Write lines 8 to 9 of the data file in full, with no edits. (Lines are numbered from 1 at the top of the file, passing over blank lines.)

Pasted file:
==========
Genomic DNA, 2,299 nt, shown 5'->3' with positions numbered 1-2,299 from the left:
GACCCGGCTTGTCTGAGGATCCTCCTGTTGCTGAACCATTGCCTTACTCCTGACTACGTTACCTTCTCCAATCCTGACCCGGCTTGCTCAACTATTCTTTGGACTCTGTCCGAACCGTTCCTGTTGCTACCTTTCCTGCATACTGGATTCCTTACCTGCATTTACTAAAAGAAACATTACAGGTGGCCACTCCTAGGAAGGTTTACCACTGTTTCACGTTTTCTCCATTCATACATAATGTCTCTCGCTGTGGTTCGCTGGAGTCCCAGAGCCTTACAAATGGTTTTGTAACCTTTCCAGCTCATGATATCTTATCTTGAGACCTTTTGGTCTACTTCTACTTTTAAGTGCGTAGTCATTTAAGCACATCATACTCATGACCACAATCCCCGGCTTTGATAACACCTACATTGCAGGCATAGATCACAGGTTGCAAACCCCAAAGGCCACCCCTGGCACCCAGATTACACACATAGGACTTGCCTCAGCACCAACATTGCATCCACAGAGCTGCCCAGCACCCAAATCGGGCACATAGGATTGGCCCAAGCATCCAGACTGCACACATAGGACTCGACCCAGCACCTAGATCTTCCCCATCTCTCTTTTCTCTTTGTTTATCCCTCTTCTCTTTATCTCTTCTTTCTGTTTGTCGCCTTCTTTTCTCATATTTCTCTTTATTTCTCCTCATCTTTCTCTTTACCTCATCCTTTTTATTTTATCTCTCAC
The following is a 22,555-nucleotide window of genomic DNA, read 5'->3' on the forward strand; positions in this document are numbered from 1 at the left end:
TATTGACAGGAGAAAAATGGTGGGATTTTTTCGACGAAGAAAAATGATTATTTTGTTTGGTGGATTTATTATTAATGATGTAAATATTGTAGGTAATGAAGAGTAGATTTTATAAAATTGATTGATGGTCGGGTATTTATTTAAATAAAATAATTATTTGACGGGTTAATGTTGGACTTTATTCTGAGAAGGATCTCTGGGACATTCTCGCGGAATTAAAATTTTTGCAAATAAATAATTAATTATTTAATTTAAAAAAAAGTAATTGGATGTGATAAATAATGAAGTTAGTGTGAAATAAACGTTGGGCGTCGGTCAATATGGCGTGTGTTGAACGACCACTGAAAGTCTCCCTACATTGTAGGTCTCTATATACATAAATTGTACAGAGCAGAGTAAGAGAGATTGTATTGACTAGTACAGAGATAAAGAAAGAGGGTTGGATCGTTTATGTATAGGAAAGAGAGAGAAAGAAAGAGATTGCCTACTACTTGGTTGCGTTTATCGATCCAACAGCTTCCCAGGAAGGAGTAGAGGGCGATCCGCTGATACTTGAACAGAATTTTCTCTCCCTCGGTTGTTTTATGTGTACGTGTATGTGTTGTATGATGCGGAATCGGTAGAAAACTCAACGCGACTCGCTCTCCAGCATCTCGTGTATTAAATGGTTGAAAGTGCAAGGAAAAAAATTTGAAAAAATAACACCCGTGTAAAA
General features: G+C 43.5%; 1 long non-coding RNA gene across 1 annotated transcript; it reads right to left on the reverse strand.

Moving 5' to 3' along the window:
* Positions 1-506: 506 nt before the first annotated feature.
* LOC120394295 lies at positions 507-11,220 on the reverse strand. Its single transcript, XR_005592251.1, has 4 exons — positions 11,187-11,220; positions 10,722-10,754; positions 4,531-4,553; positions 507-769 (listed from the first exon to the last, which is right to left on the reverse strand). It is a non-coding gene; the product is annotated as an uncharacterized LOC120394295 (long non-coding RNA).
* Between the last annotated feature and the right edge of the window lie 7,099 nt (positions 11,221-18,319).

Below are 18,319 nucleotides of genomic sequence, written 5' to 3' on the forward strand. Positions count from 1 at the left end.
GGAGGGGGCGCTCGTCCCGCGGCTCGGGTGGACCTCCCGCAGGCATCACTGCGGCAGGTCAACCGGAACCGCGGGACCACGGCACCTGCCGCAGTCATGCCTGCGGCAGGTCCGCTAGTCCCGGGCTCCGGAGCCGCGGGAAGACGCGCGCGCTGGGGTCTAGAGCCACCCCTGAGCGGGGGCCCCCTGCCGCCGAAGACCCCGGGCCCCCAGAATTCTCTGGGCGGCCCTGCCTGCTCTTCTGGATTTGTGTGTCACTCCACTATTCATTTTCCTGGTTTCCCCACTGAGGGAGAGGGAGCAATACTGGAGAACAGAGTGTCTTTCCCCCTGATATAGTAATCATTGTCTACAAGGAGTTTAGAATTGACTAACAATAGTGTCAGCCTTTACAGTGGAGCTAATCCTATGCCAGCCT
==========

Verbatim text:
* LOC120394295 lies at positions 507-11,220 on the reverse strand. Its single transcript, XR_005592251.1, has 4 exons — positions 11,187-11,220; positions 10,722-10,754; positions 4,531-4,553; positions 507-769 (listed from the first exon to the last, which is right to left on the reverse strand). It is a non-coding gene; the product is annotated as an uncharacterized LOC120394295 (long non-coding RNA).
* Between the last annotated feature and the right edge of the window lie 7,099 nt (positions 11,221-18,319).